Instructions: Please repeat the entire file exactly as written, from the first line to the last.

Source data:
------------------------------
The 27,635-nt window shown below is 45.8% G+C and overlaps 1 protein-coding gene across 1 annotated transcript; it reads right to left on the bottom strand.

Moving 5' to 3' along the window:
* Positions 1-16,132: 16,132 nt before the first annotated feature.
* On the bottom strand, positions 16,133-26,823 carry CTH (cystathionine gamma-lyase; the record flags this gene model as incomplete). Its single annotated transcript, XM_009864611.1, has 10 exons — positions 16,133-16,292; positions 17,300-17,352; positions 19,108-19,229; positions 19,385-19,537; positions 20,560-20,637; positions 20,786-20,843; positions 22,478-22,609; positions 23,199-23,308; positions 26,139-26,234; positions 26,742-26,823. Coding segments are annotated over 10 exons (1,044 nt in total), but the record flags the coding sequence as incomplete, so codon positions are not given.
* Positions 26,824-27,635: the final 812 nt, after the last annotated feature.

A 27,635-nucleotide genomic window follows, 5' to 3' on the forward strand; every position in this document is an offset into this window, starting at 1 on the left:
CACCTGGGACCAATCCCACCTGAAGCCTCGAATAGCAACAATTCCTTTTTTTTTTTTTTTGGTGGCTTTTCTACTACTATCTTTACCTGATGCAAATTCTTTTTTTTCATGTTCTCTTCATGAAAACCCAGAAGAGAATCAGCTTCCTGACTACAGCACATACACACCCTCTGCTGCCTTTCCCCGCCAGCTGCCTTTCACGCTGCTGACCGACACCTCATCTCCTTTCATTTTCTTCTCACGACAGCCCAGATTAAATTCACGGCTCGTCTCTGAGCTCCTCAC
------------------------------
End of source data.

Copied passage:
The 27,635-nt window shown below is 45.8% G+C and overlaps 1 protein-coding gene across 1 annotated transcript; it reads right to left on the bottom strand.

Moving 5' to 3' along the window:
* Positions 1-16,132: 16,132 nt before the first annotated feature.
* On the bottom strand, positions 16,133-26,823 carry CTH (cystathionine gamma-lyase; the record flags this gene model as incomplete). Its single annotated transcript, XM_009864611.1, has 10 exons — positions 16,133-16,292; positions 17,300-17,352; positions 19,108-19,229; positions 19,385-19,537; positions 20,560-20,637; positions 20,786-20,843; positions 22,478-22,609; positions 23,199-23,308; positions 26,139-26,234; positions 26,742-26,823. Coding segments are annotated over 10 exons (1,044 nt in total), but the record flags the coding sequence as incomplete, so codon positions are not given.
* Positions 26,824-27,635: the final 812 nt, after the last annotated feature.

A 27,635-nucleotide genomic window follows, 5' to 3' on the forward strand; every position in this document is an offset into this window, starting at 1 on the left:
CACCTGGGACCAATCCCACCTGAAGCCTCGAATAGCAACAATTCCTTTTTTTTTTTTTTTGGTGGCTTTTCTACTACTATCTTTACCTGATGCAAATTCTTTTTTTTCATGTTCTCTTCATGAAAACCCAGAAGAGAATCAGCTTCCTGACTACAGCACATACACACCCTCTGCTGCCTTTCCCCGCCAGCTGCCTTTCACGCTGCTGACCGACACCTCATCTCCTTTCATTTTCTTCTCACGACAGCCCAGATTAAATTCACGGCTCGTCTCTGAGCTCCTCAC